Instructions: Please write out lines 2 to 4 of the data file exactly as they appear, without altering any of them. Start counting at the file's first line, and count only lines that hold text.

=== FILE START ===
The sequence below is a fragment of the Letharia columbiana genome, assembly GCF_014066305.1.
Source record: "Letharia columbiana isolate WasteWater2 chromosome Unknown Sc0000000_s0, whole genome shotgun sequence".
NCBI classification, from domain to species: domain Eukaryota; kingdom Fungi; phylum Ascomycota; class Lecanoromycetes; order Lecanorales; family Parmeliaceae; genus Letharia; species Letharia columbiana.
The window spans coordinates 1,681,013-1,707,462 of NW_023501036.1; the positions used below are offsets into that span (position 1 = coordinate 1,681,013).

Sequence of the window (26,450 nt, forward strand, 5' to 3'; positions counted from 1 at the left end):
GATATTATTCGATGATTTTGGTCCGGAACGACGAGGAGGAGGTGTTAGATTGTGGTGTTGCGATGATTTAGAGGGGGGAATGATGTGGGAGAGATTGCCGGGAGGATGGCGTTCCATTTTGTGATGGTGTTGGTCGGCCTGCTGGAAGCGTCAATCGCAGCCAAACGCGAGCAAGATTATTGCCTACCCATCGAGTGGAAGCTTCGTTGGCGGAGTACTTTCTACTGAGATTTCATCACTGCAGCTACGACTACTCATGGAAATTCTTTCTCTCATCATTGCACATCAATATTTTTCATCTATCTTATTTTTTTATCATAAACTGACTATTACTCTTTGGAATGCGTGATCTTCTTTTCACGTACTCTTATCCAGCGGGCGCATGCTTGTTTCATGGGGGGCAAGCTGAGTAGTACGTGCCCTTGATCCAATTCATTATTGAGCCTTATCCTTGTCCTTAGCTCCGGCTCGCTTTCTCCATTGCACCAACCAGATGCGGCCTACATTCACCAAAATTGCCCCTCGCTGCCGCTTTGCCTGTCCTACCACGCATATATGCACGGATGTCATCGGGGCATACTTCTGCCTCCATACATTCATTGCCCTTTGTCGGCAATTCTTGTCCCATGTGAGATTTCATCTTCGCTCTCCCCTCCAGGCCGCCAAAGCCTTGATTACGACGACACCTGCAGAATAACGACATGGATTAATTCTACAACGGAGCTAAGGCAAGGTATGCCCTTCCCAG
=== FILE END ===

Source record: "Letharia columbiana isolate WasteWater2 chromosome Unknown Sc0000000_s0, whole genome shotgun sequence".
NCBI classification, from domain to species: domain Eukaryota; kingdom Fungi; phylum Ascomycota; class Lecanoromycetes; order Lecanorales; family Parmeliaceae; genus Letharia; species Letharia columbiana.
The window spans coordinates 1,681,013-1,707,462 of NW_023501036.1; the positions used below are offsets into that span (position 1 = coordinate 1,681,013).